In the months since Qatar’s largely successful hosting of the 2022 World Cup, the small peninsular emirate has remained under the spotlight in global sports politics. Recently, the Qatari Nine Two Foundation has expressed interest in purchasing Manchester United, one of the world’s most famous football (soccer) clubs, from the Glazer family, its present owners. Although the sale is far from certain—a competing bid is expected from chemical billionaire Sir Jim Ratcliffe—it would represent a major step forward for Qatar’s soft power if completed.
For Qatar, as for all the GCC states, soft power can be explained through various lenses, mostly focusing on the country’s geography and neighborhood. Five of the six Gulf states have small land areas and populations, complicating their security concerns. One way for the five coastal states to offset this is to enhance their global visibility, which each of them has given a high priority—perhaps with the recent history of Kuwait in mind. Since the 2000s, and even more since the Arab Spring, the Gulf states’ accumulated wealth, and the emerging power vacuum in the Middle East region, has assisted in increasing their role at the regional level and encouraged the adoption of proactive foreign policies. At the same time, Qatar has sought to distance itself from global stereotypes of energy-rich monarchies, for which soft power policies have been effective. Soft power brings greater visibility to states, allows them to compete between each other and with other states within the MENA region, and the careful use of soft power supports their growing attempts to project influence worldwide.
The Power of Sports
Sport has become a crucial tool within Qatar’s soft power toolbox. Doha has hosted several worldwide sports competitions, including the 2006 Asian Games, the 2011 Asian Football Cup, the annual Qatar Open Tennis Tournament, and the 2022 FIFA World Cup, among dozens of others. A longer-term approach has also been the acquisition of shirt sponsorships of well-recognized Western football clubs (including FC Barcelona, FC Bayern Munich, and AS Roma). Qatar has mainly relied on these sponsorships to increase its influence, and is emerging as a key player in the field of football. Other Gulf states have branched out into other sports; Bahrain, for instance, has instead invested in the Formula One Bahrain Grand Prix, hosting the first Formula One race in the Middle East 19 years ago.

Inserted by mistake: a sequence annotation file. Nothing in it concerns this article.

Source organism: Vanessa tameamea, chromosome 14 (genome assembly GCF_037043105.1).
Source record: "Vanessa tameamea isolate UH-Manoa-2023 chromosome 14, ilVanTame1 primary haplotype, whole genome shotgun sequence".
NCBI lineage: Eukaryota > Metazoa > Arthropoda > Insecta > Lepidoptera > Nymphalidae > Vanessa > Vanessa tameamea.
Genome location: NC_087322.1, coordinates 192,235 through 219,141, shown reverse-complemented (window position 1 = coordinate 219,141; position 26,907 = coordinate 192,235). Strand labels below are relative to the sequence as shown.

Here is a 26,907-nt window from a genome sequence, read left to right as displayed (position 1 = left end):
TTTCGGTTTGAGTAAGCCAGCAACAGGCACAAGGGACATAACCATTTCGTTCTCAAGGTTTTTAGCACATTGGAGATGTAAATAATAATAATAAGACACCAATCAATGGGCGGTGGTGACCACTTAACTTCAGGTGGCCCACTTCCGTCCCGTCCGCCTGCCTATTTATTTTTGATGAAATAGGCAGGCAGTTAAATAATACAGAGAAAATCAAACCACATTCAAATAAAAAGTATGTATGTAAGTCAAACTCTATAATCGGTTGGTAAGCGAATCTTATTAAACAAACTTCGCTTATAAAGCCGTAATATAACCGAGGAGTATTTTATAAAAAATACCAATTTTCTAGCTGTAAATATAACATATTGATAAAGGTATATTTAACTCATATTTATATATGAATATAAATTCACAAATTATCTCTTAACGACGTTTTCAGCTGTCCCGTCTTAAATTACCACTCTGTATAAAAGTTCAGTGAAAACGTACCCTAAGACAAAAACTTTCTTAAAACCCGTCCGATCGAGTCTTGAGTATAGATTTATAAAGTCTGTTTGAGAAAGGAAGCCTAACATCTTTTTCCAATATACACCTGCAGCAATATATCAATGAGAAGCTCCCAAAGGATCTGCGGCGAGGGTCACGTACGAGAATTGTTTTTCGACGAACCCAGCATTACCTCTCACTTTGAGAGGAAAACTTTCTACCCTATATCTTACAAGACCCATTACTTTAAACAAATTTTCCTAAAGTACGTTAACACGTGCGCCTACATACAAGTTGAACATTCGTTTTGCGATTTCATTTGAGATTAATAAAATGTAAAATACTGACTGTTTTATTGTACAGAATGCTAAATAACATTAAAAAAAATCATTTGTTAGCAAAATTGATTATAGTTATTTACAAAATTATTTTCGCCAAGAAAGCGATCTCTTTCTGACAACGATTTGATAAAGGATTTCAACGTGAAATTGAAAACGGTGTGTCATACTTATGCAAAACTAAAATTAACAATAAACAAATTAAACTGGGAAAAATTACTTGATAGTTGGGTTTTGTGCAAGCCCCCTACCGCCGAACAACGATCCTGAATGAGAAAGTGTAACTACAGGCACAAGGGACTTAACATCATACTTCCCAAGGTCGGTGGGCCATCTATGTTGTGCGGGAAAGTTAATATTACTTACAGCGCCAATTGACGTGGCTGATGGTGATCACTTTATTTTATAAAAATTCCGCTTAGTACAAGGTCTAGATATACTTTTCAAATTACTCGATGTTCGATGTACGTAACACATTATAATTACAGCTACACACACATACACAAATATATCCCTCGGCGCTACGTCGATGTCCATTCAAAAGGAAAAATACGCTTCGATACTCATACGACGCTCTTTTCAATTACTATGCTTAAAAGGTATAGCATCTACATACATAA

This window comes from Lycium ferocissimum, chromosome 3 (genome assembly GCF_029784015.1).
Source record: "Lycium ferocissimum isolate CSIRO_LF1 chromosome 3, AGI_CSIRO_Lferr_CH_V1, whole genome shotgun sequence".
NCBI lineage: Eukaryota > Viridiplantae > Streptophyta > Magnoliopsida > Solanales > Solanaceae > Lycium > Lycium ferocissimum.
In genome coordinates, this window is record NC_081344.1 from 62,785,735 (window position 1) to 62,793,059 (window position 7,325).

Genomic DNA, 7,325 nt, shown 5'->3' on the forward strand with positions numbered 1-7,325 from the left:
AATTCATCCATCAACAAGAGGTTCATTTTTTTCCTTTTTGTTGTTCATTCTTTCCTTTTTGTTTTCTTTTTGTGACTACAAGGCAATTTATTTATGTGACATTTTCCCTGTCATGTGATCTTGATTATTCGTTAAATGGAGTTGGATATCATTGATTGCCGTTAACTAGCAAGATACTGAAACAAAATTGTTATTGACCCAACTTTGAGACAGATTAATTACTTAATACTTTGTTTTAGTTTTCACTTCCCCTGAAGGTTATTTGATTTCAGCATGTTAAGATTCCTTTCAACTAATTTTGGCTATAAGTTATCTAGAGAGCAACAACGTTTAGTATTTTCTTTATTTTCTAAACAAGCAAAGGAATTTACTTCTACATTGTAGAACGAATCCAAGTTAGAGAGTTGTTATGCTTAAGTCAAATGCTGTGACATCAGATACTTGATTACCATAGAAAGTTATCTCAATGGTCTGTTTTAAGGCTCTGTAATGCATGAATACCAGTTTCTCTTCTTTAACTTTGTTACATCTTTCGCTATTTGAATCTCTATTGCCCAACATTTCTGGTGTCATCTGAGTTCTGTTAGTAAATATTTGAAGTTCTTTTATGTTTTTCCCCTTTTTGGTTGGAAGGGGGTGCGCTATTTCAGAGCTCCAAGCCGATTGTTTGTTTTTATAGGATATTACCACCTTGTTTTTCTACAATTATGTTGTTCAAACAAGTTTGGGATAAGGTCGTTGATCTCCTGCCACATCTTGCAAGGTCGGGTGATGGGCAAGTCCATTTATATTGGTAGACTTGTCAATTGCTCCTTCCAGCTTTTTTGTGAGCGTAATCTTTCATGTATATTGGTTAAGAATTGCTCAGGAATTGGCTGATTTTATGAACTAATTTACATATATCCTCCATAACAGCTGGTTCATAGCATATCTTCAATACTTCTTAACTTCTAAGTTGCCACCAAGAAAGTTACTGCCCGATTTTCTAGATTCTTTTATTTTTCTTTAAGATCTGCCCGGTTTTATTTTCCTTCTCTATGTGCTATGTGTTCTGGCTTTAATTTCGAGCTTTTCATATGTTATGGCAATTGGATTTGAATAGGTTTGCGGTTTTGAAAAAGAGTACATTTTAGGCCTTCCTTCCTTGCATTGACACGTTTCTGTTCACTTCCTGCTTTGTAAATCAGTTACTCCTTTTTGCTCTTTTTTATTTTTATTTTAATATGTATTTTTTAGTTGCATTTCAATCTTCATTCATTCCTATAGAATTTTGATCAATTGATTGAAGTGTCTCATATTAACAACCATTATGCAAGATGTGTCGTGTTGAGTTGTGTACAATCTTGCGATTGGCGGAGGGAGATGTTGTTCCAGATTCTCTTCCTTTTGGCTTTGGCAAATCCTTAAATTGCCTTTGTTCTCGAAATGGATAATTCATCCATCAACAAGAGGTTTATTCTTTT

Qatar’s presence within the football sphere is perhaps all the more impressive, considering that the game became popular only in the 1940s, when football came to the emirate through British workers. The first official season of the Qatar Stars League (previously known as Q-League) was played in 1972, only one year after Qatar’s formal independence.
In addition to supporting domestic sports clubs, Qatar has sought to raise its global profile by strategically buying foreign ones, usually through its sovereign wealth fund or associated government funds. The state-owned Qatar Sports Investments (QSI), launched by Shaykh Tamim, bought 70% of the famed Paris Saint-Germain football club in 2011. The club had been making losses under its previous owners, the U.S. private equity real estate fund Colony Capital. Dissatisfied with owning only 70% of PSG, QSI purchased the remaining 30% in 2012, becoming the club’s sole owner. In 2012, the Qatar Tourism Authority signed a sponsorship deal with the club to pay up to EUR 200 million (USD 224 million) per year, for four years, covering the ‘galactic wages’ of players such as Zlatan Ibrahimovic and Edinson Cavani. Al-Jazeera bought the rights to show French League football worldwide, and three weeks after QSI bought PSG, al-Jazeera paid EUR 510 million (USD 660 million) per year for the domestic broadcast rights from 2012 to 2016, in cooperation with French broadcaster Canal+, which had previously been the only bidder. (The president of PSG, the head of al-Jazeera Sport, Nasir al-Khelaifi, also heads QSI and runs beIN Sports.) Reports in 2018 suggested that state-owned Qatari companies such as Qatar Airways were interested in PSG shirt sponsorship, replacing the Dubai-based airline, Emirates, because the UAE’s sponsorship of shirts on a Qatari-owned team became an “uncomfortable fit” after the UAE imposed a blockade on Qatar in 2017. In 2019, reports revealed that PSG had reached a multi-year sponsorship agreement with Paris-based Accor hotels, as the team’s jersey sponsor beginning in the 2019-2020 season. Qatar Investment Authority (QIA) is a shareholder (11.3%) of the Accor Group.